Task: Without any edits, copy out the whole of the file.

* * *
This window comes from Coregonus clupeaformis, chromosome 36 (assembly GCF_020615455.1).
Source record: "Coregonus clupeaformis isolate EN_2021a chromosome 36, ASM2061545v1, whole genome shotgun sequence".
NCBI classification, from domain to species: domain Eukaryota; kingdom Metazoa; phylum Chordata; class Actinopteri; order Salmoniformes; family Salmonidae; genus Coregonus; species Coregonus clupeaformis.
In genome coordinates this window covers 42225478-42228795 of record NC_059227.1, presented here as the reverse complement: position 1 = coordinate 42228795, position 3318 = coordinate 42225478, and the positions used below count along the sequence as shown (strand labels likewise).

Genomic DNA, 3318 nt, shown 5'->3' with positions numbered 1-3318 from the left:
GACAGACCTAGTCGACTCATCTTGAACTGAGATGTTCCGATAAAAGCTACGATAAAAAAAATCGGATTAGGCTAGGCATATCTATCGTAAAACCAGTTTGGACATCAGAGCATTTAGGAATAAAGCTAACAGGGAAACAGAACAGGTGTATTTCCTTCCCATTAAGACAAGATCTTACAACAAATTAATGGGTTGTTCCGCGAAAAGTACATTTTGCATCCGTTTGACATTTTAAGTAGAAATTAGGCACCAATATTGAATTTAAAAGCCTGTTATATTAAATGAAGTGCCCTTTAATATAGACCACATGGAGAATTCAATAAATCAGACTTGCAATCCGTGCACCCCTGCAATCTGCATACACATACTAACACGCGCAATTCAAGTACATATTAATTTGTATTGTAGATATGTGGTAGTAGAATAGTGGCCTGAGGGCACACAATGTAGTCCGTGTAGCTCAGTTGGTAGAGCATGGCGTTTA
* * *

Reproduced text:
This window comes from Coregonus clupeaformis, chromosome 36 (assembly GCF_020615455.1).
Source record: "Coregonus clupeaformis isolate EN_2021a chromosome 36, ASM2061545v1, whole genome shotgun sequence".
NCBI classification, from domain to species: domain Eukaryota; kingdom Metazoa; phylum Chordata; class Actinopteri; order Salmoniformes; family Salmonidae; genus Coregonus; species Coregonus clupeaformis.
In genome coordinates this window covers 42225478-42228795 of record NC_059227.1, presented here as the reverse complement: position 1 = coordinate 42228795, position 3318 = coordinate 42225478, and the positions used below count along the sequence as shown (strand labels likewise).

Genomic DNA, 3318 nt, shown 5'->3' with positions numbered 1-3318 from the left:
GACAGACCTAGTCGACTCATCTTGAACTGAGATGTTCCGATAAAAGCTACGATAAAAAAAATCGGATTAGGCTAGGCATATCTATCGTAAAACCAGTTTGGACATCAGAGCATTTAGGAATAAAGCTAACAGGGAAACAGAACAGGTGTATTTCCTTCCCATTAAGACAAGATCTTACAACAAATTAATGGGTTGTTCCGCGAAAAGTACATTTTGCATCCGTTTGACATTTTAAGTAGAAATTAGGCACCAATATTGAATTTAAAAGCCTGTTATATTAAATGAAGTGCCCTTTAATATAGACCACATGGAGAATTCAATAAATCAGACTTGCAATCCGTGCACCCCTGCAATCTGCATACACATACTAACACGCGCAATTCAAGTACATATTAATTTGTATTGTAGATATGTGGTAGTAGAATAGTGGCCTGAGGGCACACAATGTAGTCCGTGTAGCTCAGTTGGTAGAGCATGGCGTTTA